Friday, May 04, 2007

A Vision of/for Ministry -- Part II

In my previous installment, I spoke of the journey to this point, and some of the formational influences that affected my personal theology. From this point onward, I’ll discuss my three-fold philosophy. These points consist of ministry being: the service of God, the equipping of the saint, and the broad proclamation of the gospel.

Ministry at its molecular level is service to God. This crucial fact is the very lynchpin that upholds the very enterprise of ministry. While it’s true that ministry is multifaceted, service to God must remain at its epicenter if it is to remain “Christian” ministry. There is a subtle but deadly trap that one can fall into in their ministerial worldview. That is, it is easy to loose sight of the unseen and become fixated on the “human” aspect of service. The almighty becomes blurred, then ultimately obliterated. Finally, the ministerial service becomes anthrocentric rather than Theocentric.

A ministry that is anthrocentric is fundamentally flawed from its onset. Rather than being focused on the author and source of the ministerial mandate, it is focused on the perceived object of service (This being mankind). Because of its improper origins, it lacks the divine empowerment to truly change hearts and lives. With its primary focus directed toward humanity and lacking any true power to affect change in the hearts of men, this ministry becomes little more than a venue to celebrate the brokenness of the broken. In the final state, one is left with a hollow, secularized endeavor that neither glorifies the Almighty nor transforms humanity.

Perhaps the greatest example of anthrocentric error is the Social Gospel and its ultimate failure. The Social Gospel was ostensibly a noble idea at its onset. But when the endeavor slipped its gyros and lost its divine scope, it became immediately doomed. In the end state, we were left with a product that couldn’t reach hearts anymore than Johnson’s “Great Society”. In light of the evidence (Far more evidence than this paper allows), genuine ministry must be Theocentric.

Theocentric ministry, as the name implies, is first and foremost focused on God and the Godhead. Its prime goal is to bring glory to the Father. Theocentric ministry sees the Father as both primary object and source for ministry. Specifically, it exists to bring glory to the father, and understands the Father to be the power and impetus behind the service. Where anthrocentric ministry is linear, theocentric ministry is circular. The former works from a point of departure while the latter exists in a focused orbit.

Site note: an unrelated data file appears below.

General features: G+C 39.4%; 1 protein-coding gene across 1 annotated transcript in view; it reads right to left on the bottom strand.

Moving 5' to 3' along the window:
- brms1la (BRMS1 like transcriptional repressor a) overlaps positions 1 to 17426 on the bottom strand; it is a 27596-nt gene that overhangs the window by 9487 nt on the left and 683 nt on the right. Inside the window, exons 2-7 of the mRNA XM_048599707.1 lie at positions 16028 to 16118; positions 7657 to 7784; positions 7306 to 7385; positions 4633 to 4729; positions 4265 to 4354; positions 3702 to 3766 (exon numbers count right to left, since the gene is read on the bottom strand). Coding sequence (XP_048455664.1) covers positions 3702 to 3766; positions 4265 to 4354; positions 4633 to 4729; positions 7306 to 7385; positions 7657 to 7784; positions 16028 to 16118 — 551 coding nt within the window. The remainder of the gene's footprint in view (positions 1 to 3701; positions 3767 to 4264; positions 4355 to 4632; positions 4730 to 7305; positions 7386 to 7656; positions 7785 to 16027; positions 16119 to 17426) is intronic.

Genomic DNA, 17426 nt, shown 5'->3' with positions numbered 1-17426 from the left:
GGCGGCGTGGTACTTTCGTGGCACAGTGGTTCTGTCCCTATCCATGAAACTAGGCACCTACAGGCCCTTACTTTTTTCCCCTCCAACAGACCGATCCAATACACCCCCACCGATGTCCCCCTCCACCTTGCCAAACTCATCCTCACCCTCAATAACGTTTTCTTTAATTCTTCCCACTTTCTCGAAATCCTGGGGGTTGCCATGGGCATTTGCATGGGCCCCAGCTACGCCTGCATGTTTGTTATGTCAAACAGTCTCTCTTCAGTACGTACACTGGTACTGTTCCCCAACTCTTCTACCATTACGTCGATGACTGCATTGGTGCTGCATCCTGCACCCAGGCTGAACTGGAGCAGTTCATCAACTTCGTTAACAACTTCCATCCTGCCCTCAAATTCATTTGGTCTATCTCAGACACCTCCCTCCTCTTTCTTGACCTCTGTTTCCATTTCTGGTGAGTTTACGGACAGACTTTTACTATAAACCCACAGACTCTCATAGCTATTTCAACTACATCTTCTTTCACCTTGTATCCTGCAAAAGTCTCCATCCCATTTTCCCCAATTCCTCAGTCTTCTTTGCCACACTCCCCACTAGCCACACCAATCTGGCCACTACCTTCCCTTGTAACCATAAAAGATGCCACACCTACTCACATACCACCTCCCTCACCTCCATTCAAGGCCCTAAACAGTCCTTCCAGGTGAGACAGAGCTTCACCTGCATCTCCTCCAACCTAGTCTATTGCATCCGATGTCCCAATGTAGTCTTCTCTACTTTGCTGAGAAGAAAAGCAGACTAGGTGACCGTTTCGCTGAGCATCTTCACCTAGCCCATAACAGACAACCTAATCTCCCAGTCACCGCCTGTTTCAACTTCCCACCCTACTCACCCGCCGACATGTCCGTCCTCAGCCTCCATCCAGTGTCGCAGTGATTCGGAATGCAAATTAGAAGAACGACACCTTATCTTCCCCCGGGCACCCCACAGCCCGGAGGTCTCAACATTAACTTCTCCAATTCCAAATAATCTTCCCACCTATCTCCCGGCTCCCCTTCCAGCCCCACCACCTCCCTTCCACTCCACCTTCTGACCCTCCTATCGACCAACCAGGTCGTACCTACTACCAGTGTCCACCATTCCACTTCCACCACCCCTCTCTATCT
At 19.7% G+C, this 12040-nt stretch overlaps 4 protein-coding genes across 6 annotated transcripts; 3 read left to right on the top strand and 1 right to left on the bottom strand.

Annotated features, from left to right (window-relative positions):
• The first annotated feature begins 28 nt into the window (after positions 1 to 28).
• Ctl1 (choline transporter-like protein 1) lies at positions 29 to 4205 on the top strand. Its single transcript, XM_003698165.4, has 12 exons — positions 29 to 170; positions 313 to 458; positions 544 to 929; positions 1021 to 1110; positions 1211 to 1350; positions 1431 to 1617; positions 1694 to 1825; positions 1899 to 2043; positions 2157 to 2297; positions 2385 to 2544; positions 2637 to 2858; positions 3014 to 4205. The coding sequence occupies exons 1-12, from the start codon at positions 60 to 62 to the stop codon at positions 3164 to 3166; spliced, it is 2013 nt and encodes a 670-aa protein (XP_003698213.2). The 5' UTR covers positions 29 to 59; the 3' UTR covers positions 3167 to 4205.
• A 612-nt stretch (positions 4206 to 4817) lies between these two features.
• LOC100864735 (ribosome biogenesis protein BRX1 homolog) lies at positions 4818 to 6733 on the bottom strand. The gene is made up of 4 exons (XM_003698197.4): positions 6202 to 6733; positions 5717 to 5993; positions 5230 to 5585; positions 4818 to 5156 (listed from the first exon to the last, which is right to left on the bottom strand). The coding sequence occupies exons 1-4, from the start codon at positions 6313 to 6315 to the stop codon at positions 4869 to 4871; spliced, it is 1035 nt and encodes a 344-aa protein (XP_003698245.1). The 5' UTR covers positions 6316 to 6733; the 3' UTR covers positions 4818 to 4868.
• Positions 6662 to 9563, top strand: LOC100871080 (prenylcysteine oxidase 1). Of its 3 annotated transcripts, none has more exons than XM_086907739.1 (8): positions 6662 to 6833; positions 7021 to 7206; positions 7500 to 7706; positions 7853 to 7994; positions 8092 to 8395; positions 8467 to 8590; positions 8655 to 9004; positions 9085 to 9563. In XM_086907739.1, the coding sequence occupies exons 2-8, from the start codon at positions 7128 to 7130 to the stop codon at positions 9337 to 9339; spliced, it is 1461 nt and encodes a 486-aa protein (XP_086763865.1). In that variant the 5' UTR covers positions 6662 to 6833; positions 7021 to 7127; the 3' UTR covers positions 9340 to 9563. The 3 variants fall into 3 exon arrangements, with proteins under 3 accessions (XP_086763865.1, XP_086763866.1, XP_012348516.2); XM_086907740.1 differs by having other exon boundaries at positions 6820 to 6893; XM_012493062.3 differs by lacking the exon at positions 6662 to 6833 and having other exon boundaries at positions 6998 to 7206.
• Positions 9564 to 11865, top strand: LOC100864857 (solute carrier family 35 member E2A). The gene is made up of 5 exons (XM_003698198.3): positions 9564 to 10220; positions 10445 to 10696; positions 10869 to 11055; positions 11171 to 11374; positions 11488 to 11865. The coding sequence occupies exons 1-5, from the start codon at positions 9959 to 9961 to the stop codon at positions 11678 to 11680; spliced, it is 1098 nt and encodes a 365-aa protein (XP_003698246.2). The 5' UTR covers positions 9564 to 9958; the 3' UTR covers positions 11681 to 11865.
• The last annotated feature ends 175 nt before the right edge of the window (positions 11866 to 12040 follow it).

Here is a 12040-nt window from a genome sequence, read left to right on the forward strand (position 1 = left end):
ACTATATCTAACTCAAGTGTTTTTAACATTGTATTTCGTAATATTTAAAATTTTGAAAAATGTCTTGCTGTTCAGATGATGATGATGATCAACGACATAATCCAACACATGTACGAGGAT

Theocentric ministry, due to its divine focus, continually seeks to ascertain the counsel and commands of the divine. There is a much clearer concept of absolutes, and the understanding of the one true answer in affecting change in the hearts of men. Regardless of the response, the theocentric practitioner operates from and communicates the full counsel of the Almighty as it is revealed in scripture.

Theocentric ministry will always be successful. Now, this is the point where an apparent contradiction exists. It would be tempting to point out numerous examples where otherwise biblical ministries fell flat, with little apparent fruit. This line of reason fails to take the true object of theocentric ministry into account. If only one life was affected, that is one soul that was won for God’s kingdom. It could well be that God in His providence used the endeavor simply to reach that one heart. (Remember, we’re speaking of the God who sent His only Son).

With the object clearly defined, we’ll next consider the second aspect of ministry which is “Equipping the Saints”.

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